We start modifying this existing application by adding the NuGet package for Azure Mobile Services. This will also automatically add a few dependencies.

image

Next we open the WMAppManifest.xml and add permit the app to retrieve the unique device ID in order to identify each tracked device.

image

In the App.xaml.vb we import the Azure Mobile Services namespace

Imports Microsoft.WindowsAzure.MobileServices

And then declare the connection to the Azure Mobile Service with its URL and App ID that we retrieved from the Azure Portal.

' declare the Azure Mobile Service Client
Public Shared MobileService As New MobileServiceClient("https://[your service].azure-mobile.net/", "[your app id]")

In Page2.xaml.vb we import a few namespaces and create a class ‘Tracker’ with properties that we want to submit to the Azure Mobile Services.

Imports Microsoft.WindowsAzure.MobileServices
Imports Microsoft.Phone.Info
Imports System.Threading

Public Class Tracker

    Public Property Id() As String
        Get
            Return m_Id
        End Get
        Set(value As String)
            m_Id = value
        End Set
    End Property
    Private m_Id As String

    <JsonProperty(PropertyName:="DeviceID")> _
    Public Property DeviceID() As String
        Get
            Return m_DeviceID
        End Get
        Set(value As String)
            m_DeviceID = value
        End Set
    End Property
    Private m_DeviceID As String

    <JsonProperty(PropertyName:="Lat")> _
    Public Property Lat() As Double
        Get
            Return m_Lat
        End Get
        Set(value As Double)
            m_Lat = value
        End Set
    End Property
    Private m_Lat As Double

    <JsonProperty(PropertyName:="Lon")> _
    Public Property Lon() As Double
        Get
            Return m_Lon
        End Get
        Set(value As Double)
            m_Lon = value
        End Set
    End Property
    Private m_Lon As Double

    <JsonProperty(PropertyName:="Alt")> _
    Public Property Alt() As Integer
        Get
            Return m_Alt
        End Get
        Set(value As Integer)
            m_Alt = value
        End Set
    End Property
    Private m_Alt As Integer

    <JsonProperty(PropertyName:="Course")> _
    Public Property Course() As Integer
        Get
            Return m_Course
        End Get
        Set(value As Integer)
            m_Course = value
        End Set
    End Property
    Private m_Course As Integer

    <JsonProperty(PropertyName:="Speed")> _
    Public Property Speed() As Integer
        Get
            Return m_Speed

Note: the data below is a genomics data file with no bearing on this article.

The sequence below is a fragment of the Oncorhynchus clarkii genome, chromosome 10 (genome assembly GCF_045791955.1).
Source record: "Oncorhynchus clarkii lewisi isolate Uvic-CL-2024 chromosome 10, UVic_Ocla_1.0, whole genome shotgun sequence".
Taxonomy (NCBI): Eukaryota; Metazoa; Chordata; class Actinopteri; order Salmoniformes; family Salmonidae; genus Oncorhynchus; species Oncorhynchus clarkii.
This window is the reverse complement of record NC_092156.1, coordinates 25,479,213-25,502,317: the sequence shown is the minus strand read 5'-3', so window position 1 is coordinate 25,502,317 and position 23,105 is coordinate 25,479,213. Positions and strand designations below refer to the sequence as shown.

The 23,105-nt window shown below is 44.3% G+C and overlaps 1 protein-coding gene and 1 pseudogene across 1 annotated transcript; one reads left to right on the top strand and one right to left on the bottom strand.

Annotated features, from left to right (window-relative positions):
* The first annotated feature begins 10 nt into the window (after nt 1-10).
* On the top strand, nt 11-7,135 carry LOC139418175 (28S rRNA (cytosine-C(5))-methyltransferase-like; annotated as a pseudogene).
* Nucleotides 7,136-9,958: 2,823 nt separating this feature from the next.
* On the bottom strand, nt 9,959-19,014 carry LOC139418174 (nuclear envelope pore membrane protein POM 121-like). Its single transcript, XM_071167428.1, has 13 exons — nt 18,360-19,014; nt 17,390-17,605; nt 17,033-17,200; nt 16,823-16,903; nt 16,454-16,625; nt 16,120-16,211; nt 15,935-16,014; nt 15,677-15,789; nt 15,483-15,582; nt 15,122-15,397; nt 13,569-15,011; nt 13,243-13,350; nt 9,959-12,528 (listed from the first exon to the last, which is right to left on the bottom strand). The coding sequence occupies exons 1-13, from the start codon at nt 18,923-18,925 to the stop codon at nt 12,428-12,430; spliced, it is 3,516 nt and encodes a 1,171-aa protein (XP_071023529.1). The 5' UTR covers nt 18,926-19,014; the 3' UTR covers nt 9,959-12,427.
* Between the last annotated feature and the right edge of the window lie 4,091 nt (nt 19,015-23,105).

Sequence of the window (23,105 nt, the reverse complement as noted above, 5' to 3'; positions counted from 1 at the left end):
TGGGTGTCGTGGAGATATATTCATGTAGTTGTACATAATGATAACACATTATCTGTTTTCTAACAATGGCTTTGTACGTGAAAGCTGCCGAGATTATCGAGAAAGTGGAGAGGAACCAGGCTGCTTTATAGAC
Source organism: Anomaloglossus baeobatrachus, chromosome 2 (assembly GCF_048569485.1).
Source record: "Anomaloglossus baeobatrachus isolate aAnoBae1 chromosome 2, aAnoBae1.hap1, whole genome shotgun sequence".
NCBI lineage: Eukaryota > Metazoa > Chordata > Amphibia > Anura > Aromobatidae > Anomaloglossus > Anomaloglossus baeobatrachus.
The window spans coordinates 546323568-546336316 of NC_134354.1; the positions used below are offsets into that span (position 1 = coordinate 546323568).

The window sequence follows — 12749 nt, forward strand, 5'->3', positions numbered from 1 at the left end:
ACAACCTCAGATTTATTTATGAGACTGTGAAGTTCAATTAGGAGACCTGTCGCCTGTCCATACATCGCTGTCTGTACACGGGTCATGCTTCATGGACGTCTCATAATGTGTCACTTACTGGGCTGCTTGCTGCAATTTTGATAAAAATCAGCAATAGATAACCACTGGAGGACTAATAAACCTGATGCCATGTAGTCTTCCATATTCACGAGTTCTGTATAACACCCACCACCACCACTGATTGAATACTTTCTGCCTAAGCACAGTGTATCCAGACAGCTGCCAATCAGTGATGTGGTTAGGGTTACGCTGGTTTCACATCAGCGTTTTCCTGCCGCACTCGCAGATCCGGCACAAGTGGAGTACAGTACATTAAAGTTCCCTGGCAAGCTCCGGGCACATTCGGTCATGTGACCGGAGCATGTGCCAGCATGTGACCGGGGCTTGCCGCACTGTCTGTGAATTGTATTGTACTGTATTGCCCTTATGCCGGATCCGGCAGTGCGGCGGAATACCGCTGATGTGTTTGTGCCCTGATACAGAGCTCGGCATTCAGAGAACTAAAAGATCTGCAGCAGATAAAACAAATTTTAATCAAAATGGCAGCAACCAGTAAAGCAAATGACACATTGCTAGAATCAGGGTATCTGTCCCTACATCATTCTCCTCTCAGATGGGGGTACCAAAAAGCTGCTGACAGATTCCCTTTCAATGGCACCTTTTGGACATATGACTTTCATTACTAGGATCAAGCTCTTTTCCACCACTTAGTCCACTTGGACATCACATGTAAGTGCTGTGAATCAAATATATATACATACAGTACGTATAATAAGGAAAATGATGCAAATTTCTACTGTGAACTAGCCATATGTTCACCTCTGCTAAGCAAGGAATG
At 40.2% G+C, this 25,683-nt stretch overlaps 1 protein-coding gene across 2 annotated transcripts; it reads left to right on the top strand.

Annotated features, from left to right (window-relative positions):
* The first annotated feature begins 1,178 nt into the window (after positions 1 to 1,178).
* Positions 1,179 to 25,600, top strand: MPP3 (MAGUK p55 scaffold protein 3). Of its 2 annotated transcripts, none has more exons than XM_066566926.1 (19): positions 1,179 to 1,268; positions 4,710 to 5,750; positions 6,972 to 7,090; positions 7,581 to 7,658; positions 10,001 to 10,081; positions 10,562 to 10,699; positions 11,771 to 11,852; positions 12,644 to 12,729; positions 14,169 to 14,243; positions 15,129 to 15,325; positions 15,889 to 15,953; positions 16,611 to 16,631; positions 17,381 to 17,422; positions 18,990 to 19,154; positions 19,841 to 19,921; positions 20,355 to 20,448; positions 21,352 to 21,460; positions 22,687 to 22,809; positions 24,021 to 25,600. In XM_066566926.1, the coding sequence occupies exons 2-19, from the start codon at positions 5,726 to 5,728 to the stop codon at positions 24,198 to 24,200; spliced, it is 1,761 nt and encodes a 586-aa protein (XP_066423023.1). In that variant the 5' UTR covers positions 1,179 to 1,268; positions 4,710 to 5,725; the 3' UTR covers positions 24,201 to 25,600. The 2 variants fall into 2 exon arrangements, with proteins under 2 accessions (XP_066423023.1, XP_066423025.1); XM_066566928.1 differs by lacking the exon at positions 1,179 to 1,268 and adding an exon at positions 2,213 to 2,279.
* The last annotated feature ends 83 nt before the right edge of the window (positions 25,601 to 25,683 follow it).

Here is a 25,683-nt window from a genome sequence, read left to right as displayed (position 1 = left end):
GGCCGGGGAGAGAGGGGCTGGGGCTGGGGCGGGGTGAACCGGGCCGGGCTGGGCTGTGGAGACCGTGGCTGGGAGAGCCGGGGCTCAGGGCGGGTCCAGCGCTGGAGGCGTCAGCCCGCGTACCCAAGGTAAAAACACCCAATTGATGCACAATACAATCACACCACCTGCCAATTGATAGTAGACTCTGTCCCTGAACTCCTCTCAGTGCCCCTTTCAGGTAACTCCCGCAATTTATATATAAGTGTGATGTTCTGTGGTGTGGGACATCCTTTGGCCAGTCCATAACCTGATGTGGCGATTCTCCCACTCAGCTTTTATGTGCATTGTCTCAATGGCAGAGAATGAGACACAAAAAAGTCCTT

End Get
        Set(value As Integer)
            m_Speed = value
        End Set
    End Property
    Private m_Speed As Integer

    <JsonProperty(PropertyName:="VAcc")> _
    Public Property VAcc() As Integer
        Get
            Return m_VAcc
        End Get
        Set(value As Integer)
            m_VAcc = value
        End Set
    End Property
    Private m_VAcc As Integer

    <JsonProperty(PropertyName:="HAcc")> _
    Public Property HAcc() As Integer
        Get
            Return m_HAcc
        End Get
        Set(value As Integer)
            m_HAcc = value
        End Set
    End Property
    Private m_HAcc As Integer

    <JsonProperty(PropertyName:="GPSDate")> _
    Public Property GPSDate() As Date
        Get
            Return m_GPSDate
        End Get
        Set(value As Date)
            m_GPSDate = value
        End Set
    End Property
    Private m_GPSDate As Date

End Class

In the class Page2 we retrieve the table ‘Tracker’ from the Azure Mobile Service and declare a string-object that will hold our unique device ID. We will read this unique device ID into the string object when the page is first initialized.

Partial Public Class Page2
    Inherits PhoneApplicationPage

    Private trackTable As IMobileServiceTable(Of Tracker) = App.MobileService.GetTable(Of Tracker)()
    Private myDeviceID As String = ""

    Public Sub New()
        InitializeComponent()

        myDeviceID = Con-vert.ToBase64String(DeviceExtendedProperties.GetValue("DeviceUniqueId"))
    End Sub
Next we add a new dispatcher to the sub geolocator_PositionChanged as shown in the last line of the code-block below.
    Private Sub geolocator_PositionChanged(sender As Geolocator, args As Position-ChangedEventArgs)
        If Not App.RunningInBackground Then
            Dispatcher.BeginInvoke(Function()
                                       LatitudeTextBlock.Text = args.Position.Coordinate.Latitude.ToString("0.00")